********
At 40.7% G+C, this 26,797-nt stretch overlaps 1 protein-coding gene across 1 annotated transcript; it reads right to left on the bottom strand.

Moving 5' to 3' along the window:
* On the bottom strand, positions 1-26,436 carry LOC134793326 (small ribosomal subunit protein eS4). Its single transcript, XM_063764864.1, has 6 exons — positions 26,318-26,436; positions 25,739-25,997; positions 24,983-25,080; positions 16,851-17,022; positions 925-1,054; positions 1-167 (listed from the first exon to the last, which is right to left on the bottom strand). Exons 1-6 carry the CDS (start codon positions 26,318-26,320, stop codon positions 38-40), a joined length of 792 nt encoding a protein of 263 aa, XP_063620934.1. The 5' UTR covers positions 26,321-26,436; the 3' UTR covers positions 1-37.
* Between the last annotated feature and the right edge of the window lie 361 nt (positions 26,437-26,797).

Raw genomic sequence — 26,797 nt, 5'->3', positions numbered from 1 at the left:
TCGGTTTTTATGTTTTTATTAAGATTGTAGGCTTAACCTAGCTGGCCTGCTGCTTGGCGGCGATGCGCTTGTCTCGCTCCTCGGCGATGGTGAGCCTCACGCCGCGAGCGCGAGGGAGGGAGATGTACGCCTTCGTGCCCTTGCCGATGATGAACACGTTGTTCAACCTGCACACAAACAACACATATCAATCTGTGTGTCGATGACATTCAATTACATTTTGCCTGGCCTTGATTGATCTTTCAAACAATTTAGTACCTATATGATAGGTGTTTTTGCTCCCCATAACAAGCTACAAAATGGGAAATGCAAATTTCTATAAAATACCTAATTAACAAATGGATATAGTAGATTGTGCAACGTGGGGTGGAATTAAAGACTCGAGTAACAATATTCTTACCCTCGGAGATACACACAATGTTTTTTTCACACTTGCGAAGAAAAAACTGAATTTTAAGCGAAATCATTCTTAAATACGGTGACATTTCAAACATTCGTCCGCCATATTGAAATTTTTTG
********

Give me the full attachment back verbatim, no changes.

At 40.7% G+C, this 26,797-nt stretch overlaps 1 protein-coding gene across 1 annotated transcript; it reads right to left on the bottom strand.

Moving 5' to 3' along the window:
* On the bottom strand, positions 1-26,436 carry LOC134793326 (small ribosomal subunit protein eS4). Its single transcript, XM_063764864.1, has 6 exons — positions 26,318-26,436; positions 25,739-25,997; positions 24,983-25,080; positions 16,851-17,022; positions 925-1,054; positions 1-167 (listed from the first exon to the last, which is right to left on the bottom strand). Exons 1-6 carry the CDS (start codon positions 26,318-26,320, stop codon positions 38-40), a joined length of 792 nt encoding a protein of 263 aa, XP_063620934.1. The 5' UTR covers positions 26,321-26,436; the 3' UTR covers positions 1-37.
* Between the last annotated feature and the right edge of the window lie 361 nt (positions 26,437-26,797).

Raw genomic sequence — 26,797 nt, 5'->3', positions numbered from 1 at the left:
TCGGTTTTTATGTTTTTATTAAGATTGTAGGCTTAACCTAGCTGGCCTGCTGCTTGGCGGCGATGCGCTTGTCTCGCTCCTCGGCGATGGTGAGCCTCACGCCGCGAGCGCGAGGGAGGGAGATGTACGCCTTCGTGCCCTTGCCGATGATGAACACGTTGTTCAACCTGCACACAAACAACACATATCAATCTGTGTGTCGATGACATTCAATTACATTTTGCCTGGCCTTGATTGATCTTTCAAACAATTTAGTACCTATATGATAGGTGTTTTTGCTCCCCATAACAAGCTACAAAATGGGAAATGCAAATTTCTATAAAATACCTAATTAACAAATGGATATAGTAGATTGTGCAACGTGGGGTGGAATTAAAGACTCGAGTAACAATATTCTTACCCTCGGAGATACACACAATGTTTTTTTCACACTTGCGAAGAAAAAACTGAATTTTAAGCGAAATCATTCTTAAATACGGTGACATTTCAAACATTCGTCCGCCATATTGAAATTTTTTG